OFFICE OF FISCAL ANALYSIS

Legislative Office Building, Room 5200

Hartford, CT 06106 (860) 240-0200

http://www.cga.ct.gov/ofa

sSB-9

AN ACT CONCERNING CONNECTICUT'S ENERGY FUTURE.


OFA Fiscal Note

State Impact: See Below

Municipal Impact: See Below

Explanation

The bill makes several changes in the state's renewable energy and energy efficiency programs:

Sections 1-4 incrementally increase the renewable portfolio standard (RPS) requirements, starting on January 1, 2020. This is anticipated to increase electricity costs for the state and municipalities as ratepayers, beginning in FY 20, depending on the market-based cost of renewable energy credits (RECs).

Section 2 requires the Public Utilities Regulatory Authority (PURA) to establish procedures and forecast for long-term renewable contracts. It is anticipated that this provision would result in costs to PURA and the Office of Consumer Counsel (OCC) of approximately $25,000 to each agency beginning in each of FY 19 and FY 20 to hire consultants, as PURA and OCC currently do not have expertise to fulfill these requirements.

Section 7 requires PURA, by September 1, 2018 to open a proceeding to establish a procurement plan and tariffs for each electric distribution company (EDC). By July 1, 2019, and annually thereafter, each EDC must solicit and file for PURA's approval one or more 20-year tariffs consistent with the procurement plan. This may result in costs to the PURA and the Office of Consumer Counsel (OCC) of up to $100,000 in FY 19 or FY 20 for consultants to the extent the agencies do not currently have the expertise to fulfill these requirements.

Additionally, Section 7 requires that the aggregate procurement and tariff purchases of energy and RECs by EDCs under certain programs must cost up to $35 million in the first year, and increase by $35 million annually for the next five years. The bill requires an EDC's net costs from the tariffs be charged to their customers, including the state and municipalities as ratepayers, under the non-bypassable fully reconciling component of the electric rates. Any revenues from the sale of products purchased under the tariffs must be credited to customers through the EDC's same rate component, which also includes the state and municipalities as ratepayers.

This section results in costs to PURA and OCC for outside consultants of approximately $100,000 for each agency to develop the complex tariff in each of FY 19 and FY 20 to develop and calculate the tariff requirements.

Section 8 allows the state to reduce energy consumption from 2020 through 2025. To the extent actual energy consumption decreases, there may be savings to various state agencies beginning in FY 20.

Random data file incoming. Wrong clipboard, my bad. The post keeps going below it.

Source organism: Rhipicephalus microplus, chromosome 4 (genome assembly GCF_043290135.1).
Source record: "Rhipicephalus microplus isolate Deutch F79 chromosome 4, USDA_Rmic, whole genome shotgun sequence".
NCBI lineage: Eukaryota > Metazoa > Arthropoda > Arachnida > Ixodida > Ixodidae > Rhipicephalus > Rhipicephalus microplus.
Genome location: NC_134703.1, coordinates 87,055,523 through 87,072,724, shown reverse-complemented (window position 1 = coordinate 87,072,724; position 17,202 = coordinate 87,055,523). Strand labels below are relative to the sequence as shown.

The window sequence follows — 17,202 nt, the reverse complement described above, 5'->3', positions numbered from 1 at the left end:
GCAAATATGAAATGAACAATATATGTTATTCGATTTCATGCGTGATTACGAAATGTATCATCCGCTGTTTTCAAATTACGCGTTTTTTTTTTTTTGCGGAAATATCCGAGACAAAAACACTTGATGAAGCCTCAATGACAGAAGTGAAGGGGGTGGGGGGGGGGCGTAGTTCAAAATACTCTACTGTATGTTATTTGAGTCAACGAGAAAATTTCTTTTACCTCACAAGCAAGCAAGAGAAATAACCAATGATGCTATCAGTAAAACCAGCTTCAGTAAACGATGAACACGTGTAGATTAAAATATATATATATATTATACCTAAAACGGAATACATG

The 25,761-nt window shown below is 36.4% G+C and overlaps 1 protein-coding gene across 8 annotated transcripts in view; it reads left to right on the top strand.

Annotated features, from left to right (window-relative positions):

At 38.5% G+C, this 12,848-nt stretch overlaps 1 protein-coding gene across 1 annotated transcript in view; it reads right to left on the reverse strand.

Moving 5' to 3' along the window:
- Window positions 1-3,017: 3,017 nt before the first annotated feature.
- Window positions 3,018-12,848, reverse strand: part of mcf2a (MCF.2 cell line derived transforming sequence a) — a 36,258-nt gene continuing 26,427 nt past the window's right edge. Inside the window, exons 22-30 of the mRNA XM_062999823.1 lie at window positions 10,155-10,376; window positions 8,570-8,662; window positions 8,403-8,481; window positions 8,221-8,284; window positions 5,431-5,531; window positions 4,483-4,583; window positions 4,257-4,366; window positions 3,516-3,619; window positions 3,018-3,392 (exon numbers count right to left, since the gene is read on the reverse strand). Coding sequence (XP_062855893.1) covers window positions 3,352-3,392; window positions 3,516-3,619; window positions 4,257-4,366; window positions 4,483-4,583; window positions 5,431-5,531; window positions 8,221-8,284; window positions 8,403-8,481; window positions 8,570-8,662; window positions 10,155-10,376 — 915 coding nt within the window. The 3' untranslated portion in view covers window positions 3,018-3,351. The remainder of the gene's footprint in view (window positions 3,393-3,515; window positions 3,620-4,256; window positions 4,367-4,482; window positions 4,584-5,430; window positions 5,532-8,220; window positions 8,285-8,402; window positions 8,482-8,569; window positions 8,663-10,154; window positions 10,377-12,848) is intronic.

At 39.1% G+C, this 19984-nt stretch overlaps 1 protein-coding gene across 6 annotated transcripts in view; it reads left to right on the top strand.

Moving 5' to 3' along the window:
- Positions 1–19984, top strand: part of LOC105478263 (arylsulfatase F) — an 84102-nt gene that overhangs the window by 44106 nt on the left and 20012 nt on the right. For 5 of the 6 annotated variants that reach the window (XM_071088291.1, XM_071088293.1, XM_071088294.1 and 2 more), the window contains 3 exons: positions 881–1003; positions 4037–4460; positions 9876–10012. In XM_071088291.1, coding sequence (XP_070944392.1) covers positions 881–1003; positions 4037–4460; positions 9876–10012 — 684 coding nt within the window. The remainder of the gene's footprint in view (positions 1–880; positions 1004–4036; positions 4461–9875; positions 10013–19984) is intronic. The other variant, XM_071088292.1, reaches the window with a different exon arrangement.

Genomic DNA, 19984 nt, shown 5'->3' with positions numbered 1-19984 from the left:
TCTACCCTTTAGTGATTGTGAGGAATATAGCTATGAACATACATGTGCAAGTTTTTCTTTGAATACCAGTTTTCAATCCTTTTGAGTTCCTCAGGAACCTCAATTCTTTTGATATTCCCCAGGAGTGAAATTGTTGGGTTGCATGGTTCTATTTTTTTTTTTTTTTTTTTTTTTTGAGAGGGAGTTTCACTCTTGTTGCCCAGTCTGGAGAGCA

Section 9 redirects funds generated by the Conservation and Load Management (CL&M) Fund to be used directly by the electric utility companies without being directly deposited into the Connecticut Energy Efficiency Fund (CEEF), which the bill eliminates. PA 17-2, the FY 18-19 biennial budget, sweeps $63.5 million in each of FY 18 and FY 19. This provision makes it unclear if these funds would be available to the state in FY 20 with the redirection under this section.

Section 10 increases the current one mill per kilowatt hour charge on customer electric bills, including the state and municipalities, by another mill (to two mills total) that flow to the Clean Energy Fund, beginning July 1, 2019. This is anticipated to result in a revenue gain of approximately $26 million in FY 20.

Sections 11 - 25 make minor, technical and conforming changes that have no fiscal impact.

The Out Years

Sections 1-4 increase the Class I RPS requirements starting on January 1, 2021 through January 1, 2030. Currently, electric suppliers who provide power for the EDCs pay an alternative compliance payment (ACP) if they fail to meet the RPS requirements. Starting on January 1, 2021, the bill decreases the ACP for those EDCs failing to comply with the Class I RPS, from 5.5 cents per kWh to 4 cents per kWh. Since this cap is reduced, costs for electricity may be altered in the outyears, including the state and municipalities as ratepayers, depending on the market-based cost of RECs.

Any savings identified in Section 8 above, associated with reduced energy consumption, would continue through 2025, to the extent actual energy consumption decreases.

The revenue gain identified in Section 10 above, of approximately $26 million to the Clean Energy Fund, beginning in FY 20, would continue into the outyears until FY 25, when the two mill program, is eliminated.